In fact, years ago she read about a trial carried out in Kew Gardens where they pruned roses with hedge clippers. “They proved that you could get away with it, so I did that one year in our previous garden, when our daughter Belinda was a baby and I was busy.” >
She doesn’t spray. “We have flocks of waxeyes – there were about 70 on the lawn yesterday. They come and clean up our roses beautifully and the ladybirds help too.”
One banksia rose started flowering last winter and was still flowering in June this year. “I do love banksia because it’s not prickly and you can train it up a tree.”
Once the great tidy-up was complete, Anita and Richard worked area by area, adding hardy new hybrids and establishing swathes of the existing plants. “There weren’t that many groupings; there tended to be one of everything. It’s nice to have generous groups of the same colour to really show it off well.”
The garden already had plenty of colour, so Anita added loads of white. “You can still be quite bold with white. You have to make sure you’ve got a lot of contrast with silvers and different types of greenery as well as white.”
She beefed up the garden’s structure with pittosporums. ‘Stevens Island’ grows well in North Canterbury and the round Pittosporum ‘Golf Ball’ and ‘Little Burger’ are good for creating entry points or leading to a path.
Anita says they don’t spend a huge amount of time in the garden, as they both work and have outside interests. “It’s a hobby, not something I feel forced to do.” >
Gardening has to fit around the demands of the farm, where they raise deer for velvet. Anita teaches part-time; even 10 years after her stroke she thinks full-time work might be too much. “I don’t know if you ever fully recover.” She’s also helping organise the Hurunui Garden Festival, where 21 gardens including their own will be open to the public. Richard has stepped down from search and rescue duties after 25 years but is still a volunteer firefighter and active on the local community trust.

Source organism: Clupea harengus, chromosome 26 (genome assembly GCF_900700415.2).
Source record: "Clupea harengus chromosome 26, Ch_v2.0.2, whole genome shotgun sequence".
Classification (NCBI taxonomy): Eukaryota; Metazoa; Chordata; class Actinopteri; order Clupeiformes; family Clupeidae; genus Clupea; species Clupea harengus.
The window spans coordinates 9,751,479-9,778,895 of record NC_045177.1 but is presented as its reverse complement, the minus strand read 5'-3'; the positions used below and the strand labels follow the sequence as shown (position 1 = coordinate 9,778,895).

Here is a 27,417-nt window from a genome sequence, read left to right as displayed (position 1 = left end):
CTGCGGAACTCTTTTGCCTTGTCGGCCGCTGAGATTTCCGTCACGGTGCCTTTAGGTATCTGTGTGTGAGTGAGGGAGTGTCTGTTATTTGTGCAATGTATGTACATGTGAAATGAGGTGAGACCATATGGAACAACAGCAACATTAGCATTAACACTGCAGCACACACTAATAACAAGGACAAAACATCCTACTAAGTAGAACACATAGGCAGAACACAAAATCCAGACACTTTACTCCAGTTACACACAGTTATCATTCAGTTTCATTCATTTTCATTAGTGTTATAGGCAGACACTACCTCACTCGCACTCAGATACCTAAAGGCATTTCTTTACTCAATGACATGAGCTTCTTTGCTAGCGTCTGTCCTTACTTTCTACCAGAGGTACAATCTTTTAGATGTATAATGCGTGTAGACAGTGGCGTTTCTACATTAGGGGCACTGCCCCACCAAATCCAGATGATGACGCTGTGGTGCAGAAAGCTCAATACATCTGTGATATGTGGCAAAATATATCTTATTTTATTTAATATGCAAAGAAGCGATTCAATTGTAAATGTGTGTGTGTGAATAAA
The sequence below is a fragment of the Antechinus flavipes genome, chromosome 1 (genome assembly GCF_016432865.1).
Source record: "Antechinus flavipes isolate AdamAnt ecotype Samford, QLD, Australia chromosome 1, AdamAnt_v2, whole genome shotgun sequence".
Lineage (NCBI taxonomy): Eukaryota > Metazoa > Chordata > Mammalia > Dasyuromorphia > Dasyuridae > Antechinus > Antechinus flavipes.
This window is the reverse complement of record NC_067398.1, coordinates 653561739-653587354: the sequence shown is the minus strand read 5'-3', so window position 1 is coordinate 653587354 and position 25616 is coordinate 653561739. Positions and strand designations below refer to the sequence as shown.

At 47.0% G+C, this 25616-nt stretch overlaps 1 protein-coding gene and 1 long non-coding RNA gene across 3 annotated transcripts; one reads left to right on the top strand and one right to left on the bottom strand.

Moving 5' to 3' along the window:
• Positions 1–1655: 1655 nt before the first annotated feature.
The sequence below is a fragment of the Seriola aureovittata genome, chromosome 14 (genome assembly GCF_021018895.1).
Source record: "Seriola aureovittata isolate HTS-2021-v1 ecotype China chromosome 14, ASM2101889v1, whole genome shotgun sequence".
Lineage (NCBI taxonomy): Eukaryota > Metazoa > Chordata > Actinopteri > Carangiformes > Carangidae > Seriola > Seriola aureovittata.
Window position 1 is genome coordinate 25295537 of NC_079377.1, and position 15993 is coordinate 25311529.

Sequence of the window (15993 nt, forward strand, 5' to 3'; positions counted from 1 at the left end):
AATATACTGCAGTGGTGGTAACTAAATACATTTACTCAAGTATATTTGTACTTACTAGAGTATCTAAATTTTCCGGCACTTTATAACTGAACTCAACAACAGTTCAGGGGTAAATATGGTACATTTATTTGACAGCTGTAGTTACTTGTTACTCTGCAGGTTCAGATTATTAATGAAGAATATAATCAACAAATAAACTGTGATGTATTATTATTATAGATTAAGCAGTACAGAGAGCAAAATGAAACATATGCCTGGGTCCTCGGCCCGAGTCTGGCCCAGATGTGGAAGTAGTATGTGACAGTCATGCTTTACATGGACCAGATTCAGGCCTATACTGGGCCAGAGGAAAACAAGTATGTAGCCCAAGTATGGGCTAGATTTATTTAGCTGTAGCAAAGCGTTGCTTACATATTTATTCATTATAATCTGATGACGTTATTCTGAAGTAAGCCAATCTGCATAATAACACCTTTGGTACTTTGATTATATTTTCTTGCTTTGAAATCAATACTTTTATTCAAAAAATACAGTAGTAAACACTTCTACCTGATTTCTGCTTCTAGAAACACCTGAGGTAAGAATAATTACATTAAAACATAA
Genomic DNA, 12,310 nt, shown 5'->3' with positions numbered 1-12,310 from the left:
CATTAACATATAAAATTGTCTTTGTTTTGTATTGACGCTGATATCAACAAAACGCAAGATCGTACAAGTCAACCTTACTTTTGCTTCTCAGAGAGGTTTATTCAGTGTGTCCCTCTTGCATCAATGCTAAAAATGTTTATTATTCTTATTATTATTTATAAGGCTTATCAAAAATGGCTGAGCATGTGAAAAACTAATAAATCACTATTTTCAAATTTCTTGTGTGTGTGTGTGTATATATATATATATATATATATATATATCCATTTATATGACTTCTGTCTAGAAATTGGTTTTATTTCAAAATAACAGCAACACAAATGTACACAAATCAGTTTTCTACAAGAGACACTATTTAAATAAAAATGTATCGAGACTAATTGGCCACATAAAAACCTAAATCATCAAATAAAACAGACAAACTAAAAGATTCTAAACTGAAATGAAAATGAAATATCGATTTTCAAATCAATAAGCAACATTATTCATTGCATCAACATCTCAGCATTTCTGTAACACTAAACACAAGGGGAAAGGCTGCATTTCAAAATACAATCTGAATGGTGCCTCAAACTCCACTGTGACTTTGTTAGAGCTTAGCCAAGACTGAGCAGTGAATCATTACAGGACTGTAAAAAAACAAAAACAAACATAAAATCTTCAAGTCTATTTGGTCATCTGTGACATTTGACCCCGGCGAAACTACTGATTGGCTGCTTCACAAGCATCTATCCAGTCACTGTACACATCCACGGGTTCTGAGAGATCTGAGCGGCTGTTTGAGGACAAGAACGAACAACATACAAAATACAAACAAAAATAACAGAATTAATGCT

Now that the garden’s looking trim again, the couple are wondering what’s next. “With country gardens you can seize a bit of adjacent paddock,” says Richard, who’s wondering about adding a few more deciduous trees, a bit more woodland perhaps. “I’d quite like to go a wee bit further. There’s room to do it.”
THIS PAGE A seat with a view of the pond; the soil is quite limey, which is not ideal for rhododendrons, so Anita has been encouraged by the one in the foreground, which is flowering well after being mulched with plenty of pine needles.OPPOSITE (clockwise from top) After Anita’s stroke, she began working on this garden, removing coloured plants and bringing it back to the green and white palette favoured by the original owner. Ducks nest among the yellow irises in the spring-fed pond. The longflowering banksia rose climbs a tree; in the foreground is a collection of hostas.
THIS PAGE Visitors to the garden admire the mown strips down the driveway; Richard, the ever-practical farmer, explains that he mows the roadside, so he does one strip down the driveway on the way there and one on the way back. OPPOSITE (from top) Anita thought the Choisya ternata ‘Sundance’ was looking sick and fed it Epsom salts, before realising it was supposed to have golden foliage; she’s planting several varieties of daphne in this woodland area as well as about 300 bluebell bulbs she was given: “I’m looking forward to seeing them pop up,” she says. Anita likes the way the trees in the paddocks draw the eye out into the distance; as she didn’t plant the garden, she doesn’t know the names of a lot of the roses.